1. Initialize $A$ to the zero matrix.
  2. Pick a random size $k\in\{1,2,\ldots,20\}$ and set $A(1:k,\,1:k)$ to a random 0-1 matrix. Repeat this step until $|\det A(1:k,\,1:k)|$ is nonzero and smaller than the required upper bound. (You may use a weighted sample of $k$ to adjust the distribution of the absolute determinant.)
  3. For $m=k+1,\ldots,n$, generate the last row and last column of the submatrix $A(1:m,\,1:m)$ as follows:
    1. Pick a random number in $\{0,1\}$.
    2. If the outcome is $0$, do the following:
      1. Pick a column index $j\in\{1,\,\ldots,\,m-1\}$ at random.
      2. Set $A(1:(m-1),\,m)=A(1:(m-1),\,j)$ and set $A(m,m)=1$.
      3. For each $k\in\{1,\,\ldots,\,m-1\}$ with $k\not=j$, randomly set $A(m,k)=0$ or $1$.
      4. Permute the columns of $A(1:m,\,1:m)$ at random. Or you may just interchange $A(1:m,\,m)$ with some $A(1:m,\,k)$, where $k\in\{1,\,\ldots,\,m-1\}$ is chosen at random.
    3. If the outcome is $1$, perform the analogous procedure to step 3.2 in a "transposed" fashion. In other words, first set $A(m,\,1:(m-1))$ equal to some $A(i,\,1:(m-1))$ and $A(m,m)=1$, then set the entries of $A(m,:)$ (except the $i$-th one and the $m$-th one) to $0$ or $1$ at random. Then permute the rows of $A(1:m,\,1:m)$ at random.

I have run a numerical experiment on my computer to generate 0-1 matrices of order 100. If $A$ is chosen entirely at random, the average absolute determinant over 1000 samples is about $2.4\times10^{49}$. Using the above procedure, however, the average absolute determinant is only $97.6$ when the imposed upper bound is $1000$.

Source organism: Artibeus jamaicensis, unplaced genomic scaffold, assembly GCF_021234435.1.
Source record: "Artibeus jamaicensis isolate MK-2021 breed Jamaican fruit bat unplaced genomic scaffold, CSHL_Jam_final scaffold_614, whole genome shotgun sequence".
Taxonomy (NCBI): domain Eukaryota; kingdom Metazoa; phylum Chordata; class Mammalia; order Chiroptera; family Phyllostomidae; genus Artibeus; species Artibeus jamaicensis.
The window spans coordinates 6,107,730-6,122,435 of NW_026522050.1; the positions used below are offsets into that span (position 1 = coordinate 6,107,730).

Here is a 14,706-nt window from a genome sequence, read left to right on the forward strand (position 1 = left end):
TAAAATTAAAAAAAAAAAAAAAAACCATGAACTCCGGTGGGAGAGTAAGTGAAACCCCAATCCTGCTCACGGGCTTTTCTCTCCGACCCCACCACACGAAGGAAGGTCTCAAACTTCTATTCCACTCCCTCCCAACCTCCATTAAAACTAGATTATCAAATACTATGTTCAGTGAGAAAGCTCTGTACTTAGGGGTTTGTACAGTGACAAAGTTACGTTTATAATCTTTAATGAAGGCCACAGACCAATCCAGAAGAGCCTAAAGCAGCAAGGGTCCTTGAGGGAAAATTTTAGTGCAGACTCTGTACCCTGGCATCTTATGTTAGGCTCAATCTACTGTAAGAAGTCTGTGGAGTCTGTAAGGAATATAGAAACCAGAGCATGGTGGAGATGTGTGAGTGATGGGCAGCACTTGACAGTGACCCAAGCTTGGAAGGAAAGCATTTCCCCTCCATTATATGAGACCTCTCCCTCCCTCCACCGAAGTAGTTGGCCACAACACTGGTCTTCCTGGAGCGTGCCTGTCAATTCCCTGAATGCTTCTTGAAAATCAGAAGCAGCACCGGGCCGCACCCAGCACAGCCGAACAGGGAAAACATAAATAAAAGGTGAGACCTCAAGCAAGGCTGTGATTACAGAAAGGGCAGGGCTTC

• $\begingroup$ Ah, I think I see. It should be "set $A(m,m)=1$". Each step uses a randomly selected row or column, and copies it. The $d-\mathbf{c} A^{-1} \mathbf{b}$ (portion of determinant update formula) value of the new determinant is one, thus no change in overall determinant, and the shuffle hides that small reference to the previous state. Cool. $\endgroup$ – adam W Jan 9 '13 at 2:56
  • $\begingroup$ @adamW Yes, it's a typo. Just set $A(m,m)=1$. $\endgroup$ – user1551 Jan 9 '13 at 7:44
  • $\begingroup$ @adamW For the record, it was indeed my plan to use Schur complement to update the determinant, and it worked, but didn't work nicely. So the current answer is based on Laplace expansion of determinant rather than rank 1 update. My original plan is this: we begin with $A(1,1)=1$. Then use the trick in the current answer to build an $(n-1)\times(n-1)$ matrix with absolute determinant 1. Then choose the last row and last column randomly, with each entry equals to 1 with some probability $p$. The final determinant is then equal to the Schur complement. $\endgroup$ – user1551 Jan 9 '13 at 18:01
  • $\begingroup$ Yet there are two problems. First, I have to compute a matrix inverse for each $m$, which is costly. Second, it is hard to tell what are inside $A^{-1}$. Although we can restrain the size of $c^TA^{-1}b$ by controlling $p$, it is difficult to tell which $p$ is optimal. So, the extent of control is not as good as the current answer and large determinants may be obtained at times. $\endgroup$ – user1551 Jan 9 '13 at 18:01
  • $\begingroup$ Your answer here works, correct? I like it quite a bit. Why do you say it does not work nicely? I am guessing you want unit determinant? I have that for up to 20 or 30 dimensions, we may need to go to chat or elsewhere for me to explain. As for matrix inverse for each $m$, and $A^{-1}$, they are computable as rank one updates all along the way, so not terribly costly. The Laplace expansion is contained within and gives the determinant of the rank one update, see my other answer to your question where the vector $\mathbf{x}$ is that expansion. $\endgroup$ – adam W Jan 9 '13 at 18:34